The most common references you will see about the Green Swizzle, are the recipe that incorporates creme de menthe, or the quote from The Rummy Affair of Old Biffy. It has been said, many times, that the creme de menthe version is not the original recipe and that the original has been lost in history or that it never existed. These two statements I do not agree with, and I’ve managed to dig up a number of articles that prove the Green Swizzle did exist, and that the original recipe may be right in front of our eyes.
Writing about the Green Swizzle won’t mean much without the following historical references. Especially the following quote from the Rummy Affair of Old Biffy by P.G. Wodehouse (1967):
"I have never been in the West Indies, but I am in a position to state that in certain of the fundamentals of life they are streets ahead of our European civilization...A planter, apparently, does not consider he has had a drink unless it contains at least seven ingredients, and I’m not saying, mind you, that he isn’t right. The man behind the bar told us the things were called Green Swizzles; and, if ever I marry and have a son, Green Swizzle Wooster is the name that will go down in the register.."
Even Trader Vic makes a note in his recipe for the Green Swizzle and states: "Not what Bertie had at Wembley".
Dave Wondrich’s take on the Green Swizzle, in Esquire, is that he is vaguely convinced that the mysterious Green Swizzle from Wodehouse did exist. But other than a passing reference, there is nothing else to substantiate the existence of this drink.
Now, with the research that I’ve done, I can guarantee that the Barbadian Green Swizzle did exist, and there are a number of historical newspaper articles that make reference to this drink and possibly even a recipe.
Most of the mentions, in historical newspapers, state the following: if you were going on a trip to Barbados, you must have a "Green Swizzle". It is mentioned at least a dozen times from 1890 to 1962.
By the start of World War II (1939) it seems that the original Green Swizzle was dead. An article from June 8, 1941 in the Chicago Tribune has a story about a trip to Barbados and the ships Captain recommending everyone try the Green Swizzle. Having ordered the drink, they asked the bartender to bring them the recipe and soon discovered that it was rum, lime and "green dye from the pharmacy". The drinks were immediately put into the discard.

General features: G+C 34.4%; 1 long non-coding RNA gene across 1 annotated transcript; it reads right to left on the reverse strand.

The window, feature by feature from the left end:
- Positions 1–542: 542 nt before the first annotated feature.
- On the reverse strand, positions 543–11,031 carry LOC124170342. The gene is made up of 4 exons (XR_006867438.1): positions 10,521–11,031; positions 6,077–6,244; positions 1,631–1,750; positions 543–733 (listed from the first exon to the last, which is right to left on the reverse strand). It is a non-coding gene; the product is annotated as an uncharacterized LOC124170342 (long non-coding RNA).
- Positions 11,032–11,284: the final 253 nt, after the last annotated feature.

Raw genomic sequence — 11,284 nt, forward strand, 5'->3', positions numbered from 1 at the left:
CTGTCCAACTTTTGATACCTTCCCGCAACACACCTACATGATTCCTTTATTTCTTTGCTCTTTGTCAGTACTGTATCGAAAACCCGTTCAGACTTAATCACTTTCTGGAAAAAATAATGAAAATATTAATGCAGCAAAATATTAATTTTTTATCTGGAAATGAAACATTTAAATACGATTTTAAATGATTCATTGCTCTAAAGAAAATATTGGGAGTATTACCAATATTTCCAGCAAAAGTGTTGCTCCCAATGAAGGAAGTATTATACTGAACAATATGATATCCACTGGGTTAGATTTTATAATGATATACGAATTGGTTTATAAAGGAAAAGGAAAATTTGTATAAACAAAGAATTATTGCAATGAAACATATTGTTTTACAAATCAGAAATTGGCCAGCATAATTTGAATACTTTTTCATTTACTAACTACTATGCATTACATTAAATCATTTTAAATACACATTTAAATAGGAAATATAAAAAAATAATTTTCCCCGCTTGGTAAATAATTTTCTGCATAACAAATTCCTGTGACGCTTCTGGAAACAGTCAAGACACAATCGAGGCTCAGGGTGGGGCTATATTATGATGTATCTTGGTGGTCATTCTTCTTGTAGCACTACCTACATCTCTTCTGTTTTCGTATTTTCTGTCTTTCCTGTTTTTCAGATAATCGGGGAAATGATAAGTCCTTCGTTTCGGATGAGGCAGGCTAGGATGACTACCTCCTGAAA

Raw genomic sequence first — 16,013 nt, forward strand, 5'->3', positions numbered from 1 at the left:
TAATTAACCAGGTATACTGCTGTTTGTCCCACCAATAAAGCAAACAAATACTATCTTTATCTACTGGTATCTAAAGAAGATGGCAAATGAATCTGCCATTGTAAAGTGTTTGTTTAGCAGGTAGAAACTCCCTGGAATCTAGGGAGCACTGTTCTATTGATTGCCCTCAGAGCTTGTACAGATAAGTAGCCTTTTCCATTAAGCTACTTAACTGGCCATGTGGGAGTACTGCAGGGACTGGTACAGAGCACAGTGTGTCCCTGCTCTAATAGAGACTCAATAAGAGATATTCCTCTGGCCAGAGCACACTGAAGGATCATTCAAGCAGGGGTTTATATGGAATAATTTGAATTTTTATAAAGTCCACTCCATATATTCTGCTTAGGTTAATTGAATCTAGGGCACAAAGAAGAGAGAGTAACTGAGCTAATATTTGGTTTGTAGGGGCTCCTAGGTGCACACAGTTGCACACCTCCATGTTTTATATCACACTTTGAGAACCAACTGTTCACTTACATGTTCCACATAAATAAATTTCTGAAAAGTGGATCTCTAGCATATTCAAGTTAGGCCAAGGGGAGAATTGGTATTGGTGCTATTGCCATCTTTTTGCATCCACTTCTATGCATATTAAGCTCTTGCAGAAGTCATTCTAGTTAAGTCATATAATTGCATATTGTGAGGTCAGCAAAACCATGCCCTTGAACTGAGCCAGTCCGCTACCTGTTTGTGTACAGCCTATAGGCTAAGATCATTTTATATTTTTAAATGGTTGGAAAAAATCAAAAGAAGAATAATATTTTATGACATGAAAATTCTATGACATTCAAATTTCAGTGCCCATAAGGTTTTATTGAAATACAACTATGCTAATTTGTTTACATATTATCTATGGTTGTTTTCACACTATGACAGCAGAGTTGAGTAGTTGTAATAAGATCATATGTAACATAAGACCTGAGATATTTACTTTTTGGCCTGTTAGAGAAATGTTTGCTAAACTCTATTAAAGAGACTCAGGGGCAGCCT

Eventually, the creme de menthe version would propagate and establish itself as the Green Swizzle.
Now that I have a well-established addiction of reading historical newspapers, I’ve come across lots of interesting things. Obviously, my last article on Falernum being one of them. But, the original Green Swizzle has a very strong connection to that article which details an original Falernum recipe from 1896.
If you’ve read the article, you may have noted that the traditional way of enjoying Falernum, which was made like a punch, was to add some wormwood bitters. According to most of the newspaper articles, the "green" in Green Swizzle is a reference to the wormwood bitters. Interesting coincidence.
Sometimes, when a recipe becomes bigger than life, as the Green Swizzle did in the later 1800’s, and early 1900’s, people apply a legendary status to this drink, much like absinthe. The reality is usually the complete opposite. And my belief is that the Green Swizzle is actually the punch the Bajan’s enjoyed, just done up as a swizzle.
The following newspaper article from 1910 (New York Times) details the drinks of West India and has some very insightful comments about the Green Swizzle, which helped me to figure out the recipe.
"Most true Swizzles, because of their origin, call for rum; but nearly all punches can be swizzled."
Falernum Punch and Wormwood Bitters
One of the statements made in these articles is that to make a proper swizzle, you need to “frost the glass and this can only be done with strong spirits”. I’m pretty sure that most reputable places in Barbados served a good strong rum. This could mean a lot of things though. The Falernum recipe states “it is essential that the rum be absolutely pure”. I’m thinking that over-proof rum is the closest modern equivalent, and that is what should be used for the recipe. Obviously, white rum is proper, since an aged rum would muddy the green colour of the swizzle.